Report: International Trade and Dispute Resolution. The Swedish and Brazilian Experience in Arbitration and Mediation
11 May 2015
Carolina da Rocha Morandi
Deputy Secretary General of AmCham Brazil Arbitration and Mediation Center
On 28 April, AmCham Brazil Arbitration and Mediation Center hosted, in cooperation with the Arbitration Institute of the Stockholm Chamber of Commerce (SCC) and Swedcham, the Conference International Trade and Dispute Resolution. The Swedish and Brazilian experience in arbitration and mediation. The event took place at AmCham São Paulo and had the support of GAR and TDM-Ogemid, as media partners. About seventy people participated in the discussion involving the mechanisms of solving disputes arose from international trade.
Brazil - Sweden Relationship
The morning sessions focused on the commercial relationship between Brazil and Sweden and on the mechanisms chosen by both countries to solve disputes related to international trade transactions.
In the beginning of the day, one of the prominent points was the presence of the Swedish Ambassador to Brazil, Per-Arne Hjelmborn. The Ambassador highlighted the importance of facilitating and promoting free trade. He emphasized the growth of the relationship between both countries, since Brazil is the Swedish most important trading partner in Latin America. That partnership is strategic, comprising different areas, such as defense, climate change, political dialogue, trade investments, environment. In fact, the Swedish-Brazilian relationship started being built in late 19th century and, nowadays, there are around two hundred Swedish companies in Brazil (most of them in São Paulo).
Making a parallel with the topics of the conference, the Ambassador pointed out the role of legal stability and predictability in order to grow and build business. In this sense, arbitration is seen as an advantageous tool, as it has its well-recognized benefits: confidentiality, speed resolution and finality, privacy, flexibility and enforceability. He also highlighted the role of the SCC, founded in 1917, and recognized as one of the main international arbitration institutions.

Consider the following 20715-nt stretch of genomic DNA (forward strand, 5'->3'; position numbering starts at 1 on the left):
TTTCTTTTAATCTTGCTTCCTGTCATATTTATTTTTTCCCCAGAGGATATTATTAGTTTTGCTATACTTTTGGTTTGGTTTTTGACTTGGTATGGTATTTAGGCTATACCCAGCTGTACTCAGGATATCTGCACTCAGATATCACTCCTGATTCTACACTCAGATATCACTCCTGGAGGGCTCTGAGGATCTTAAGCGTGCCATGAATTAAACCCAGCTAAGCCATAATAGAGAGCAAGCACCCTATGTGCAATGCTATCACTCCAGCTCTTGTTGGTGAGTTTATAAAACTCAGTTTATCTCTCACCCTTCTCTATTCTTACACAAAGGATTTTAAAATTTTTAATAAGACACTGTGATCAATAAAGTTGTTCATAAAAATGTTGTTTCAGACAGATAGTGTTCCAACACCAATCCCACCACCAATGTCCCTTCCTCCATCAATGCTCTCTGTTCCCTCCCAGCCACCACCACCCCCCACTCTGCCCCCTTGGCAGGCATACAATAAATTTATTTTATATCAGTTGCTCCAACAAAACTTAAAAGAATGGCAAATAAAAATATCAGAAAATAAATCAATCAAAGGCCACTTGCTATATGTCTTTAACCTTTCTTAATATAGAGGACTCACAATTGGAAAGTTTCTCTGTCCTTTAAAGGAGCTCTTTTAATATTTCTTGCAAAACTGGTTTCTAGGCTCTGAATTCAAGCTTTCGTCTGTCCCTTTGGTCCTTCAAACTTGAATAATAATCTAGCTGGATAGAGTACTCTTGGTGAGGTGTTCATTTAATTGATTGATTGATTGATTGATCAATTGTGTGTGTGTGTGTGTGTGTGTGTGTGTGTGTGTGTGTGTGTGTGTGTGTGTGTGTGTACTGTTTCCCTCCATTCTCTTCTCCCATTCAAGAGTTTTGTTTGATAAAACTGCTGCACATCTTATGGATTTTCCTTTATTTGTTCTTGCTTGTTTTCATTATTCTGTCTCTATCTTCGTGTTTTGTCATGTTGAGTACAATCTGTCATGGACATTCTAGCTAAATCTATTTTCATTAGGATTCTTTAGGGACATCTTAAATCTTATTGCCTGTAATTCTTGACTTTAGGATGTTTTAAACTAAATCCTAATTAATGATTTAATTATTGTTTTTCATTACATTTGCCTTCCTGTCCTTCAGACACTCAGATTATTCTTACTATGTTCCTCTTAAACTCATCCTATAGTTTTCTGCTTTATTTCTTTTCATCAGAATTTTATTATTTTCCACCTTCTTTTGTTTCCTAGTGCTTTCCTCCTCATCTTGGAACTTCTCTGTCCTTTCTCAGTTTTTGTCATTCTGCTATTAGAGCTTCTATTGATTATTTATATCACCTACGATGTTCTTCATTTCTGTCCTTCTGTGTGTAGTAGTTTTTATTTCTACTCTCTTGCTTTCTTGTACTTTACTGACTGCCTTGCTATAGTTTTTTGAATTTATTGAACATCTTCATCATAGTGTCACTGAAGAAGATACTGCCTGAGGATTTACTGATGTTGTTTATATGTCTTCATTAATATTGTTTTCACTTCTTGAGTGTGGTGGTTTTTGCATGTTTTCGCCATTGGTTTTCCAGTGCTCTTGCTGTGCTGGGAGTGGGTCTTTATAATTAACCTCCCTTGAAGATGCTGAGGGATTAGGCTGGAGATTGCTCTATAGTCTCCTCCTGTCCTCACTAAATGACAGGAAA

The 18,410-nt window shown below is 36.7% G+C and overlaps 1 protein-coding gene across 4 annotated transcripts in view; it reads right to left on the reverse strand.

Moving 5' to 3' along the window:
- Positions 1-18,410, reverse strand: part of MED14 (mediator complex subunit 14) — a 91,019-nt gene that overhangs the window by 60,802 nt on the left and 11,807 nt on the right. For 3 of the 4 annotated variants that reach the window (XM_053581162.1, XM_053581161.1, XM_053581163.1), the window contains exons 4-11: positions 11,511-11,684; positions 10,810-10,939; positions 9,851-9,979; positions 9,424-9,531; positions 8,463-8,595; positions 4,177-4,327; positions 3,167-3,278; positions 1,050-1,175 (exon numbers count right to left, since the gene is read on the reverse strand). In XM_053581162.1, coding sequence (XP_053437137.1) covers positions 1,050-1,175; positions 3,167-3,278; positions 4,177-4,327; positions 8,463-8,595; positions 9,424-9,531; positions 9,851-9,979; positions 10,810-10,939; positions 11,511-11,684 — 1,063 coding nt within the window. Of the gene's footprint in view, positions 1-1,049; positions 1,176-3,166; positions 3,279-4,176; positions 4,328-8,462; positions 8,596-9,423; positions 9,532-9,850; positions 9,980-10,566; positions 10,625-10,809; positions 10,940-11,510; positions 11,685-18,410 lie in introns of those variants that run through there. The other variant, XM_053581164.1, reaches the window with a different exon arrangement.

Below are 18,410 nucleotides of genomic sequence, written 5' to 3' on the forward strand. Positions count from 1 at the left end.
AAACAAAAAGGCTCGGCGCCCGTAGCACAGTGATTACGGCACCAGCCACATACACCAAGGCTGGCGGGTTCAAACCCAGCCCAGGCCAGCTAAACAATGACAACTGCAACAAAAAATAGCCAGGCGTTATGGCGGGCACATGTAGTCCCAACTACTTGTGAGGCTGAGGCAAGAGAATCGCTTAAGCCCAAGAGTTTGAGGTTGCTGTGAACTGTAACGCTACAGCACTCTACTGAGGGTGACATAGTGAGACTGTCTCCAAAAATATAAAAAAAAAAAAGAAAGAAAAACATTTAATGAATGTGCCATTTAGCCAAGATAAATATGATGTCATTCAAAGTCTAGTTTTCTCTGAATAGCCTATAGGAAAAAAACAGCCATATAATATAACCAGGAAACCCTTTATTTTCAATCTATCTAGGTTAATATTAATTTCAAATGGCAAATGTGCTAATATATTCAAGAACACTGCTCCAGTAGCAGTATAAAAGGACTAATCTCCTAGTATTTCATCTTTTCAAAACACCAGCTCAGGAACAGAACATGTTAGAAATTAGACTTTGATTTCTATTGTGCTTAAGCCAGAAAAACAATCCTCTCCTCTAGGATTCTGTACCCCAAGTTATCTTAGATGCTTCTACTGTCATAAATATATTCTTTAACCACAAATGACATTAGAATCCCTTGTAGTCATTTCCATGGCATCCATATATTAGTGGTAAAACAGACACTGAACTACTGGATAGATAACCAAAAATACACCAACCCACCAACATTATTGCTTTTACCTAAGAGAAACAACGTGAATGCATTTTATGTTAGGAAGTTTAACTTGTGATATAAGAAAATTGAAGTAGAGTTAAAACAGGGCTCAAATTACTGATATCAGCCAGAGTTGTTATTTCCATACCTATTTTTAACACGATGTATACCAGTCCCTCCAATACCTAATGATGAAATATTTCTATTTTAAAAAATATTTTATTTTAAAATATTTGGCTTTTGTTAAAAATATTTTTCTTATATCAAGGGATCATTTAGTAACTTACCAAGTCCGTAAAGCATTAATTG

Speaking on behalf of Swedcham and AmCham, Jonas Lindström (Managing Director of Swedcham) and Crina Baltag (Secretary General of AmCham Arbitration and Mediation Center), respectively, emphasized the growth of Brazilian-Swedish relation and the strategic role of choosing the suitable mechanism in solving international commercial disputes.
Solving an international dispute: options and choices
After the first impressions given by the Ambassador, Welber Barral, Barral M Jorge Consultores Associados (Brazil), former Brazilian Secretary of Foreign Trade, and Ulf Franke, Chairperson, SCC, opened the first panel of the event: International Trade and Dispute Resolution. Reflections on the Topic.
Ulf Franke explained that there are, basically, three main dispute resolution options: Arbitration, Mediation and Litigation. He summarized the main advantages of each mechanism and, as a practitioner in the arbitration field for forty years, concluded that the only viable method to settle an international commercial dispute is arbitration. To support his point of view, he mentioned several arbitration advantages, such as speed, privacy, expertise and possibility of agreeing the procedure's venue, language and law. He also emphasized the enforcement of the award. While a court decision is enforceable in the state where it was given (save applicable treaties), the arbitral award may be enforced in all the countries who signed the New York Convention. Besides this, Ulf Franke continued, the state may support arbitration and mediation by adopting specific legislation and offering the court assistance in this respect.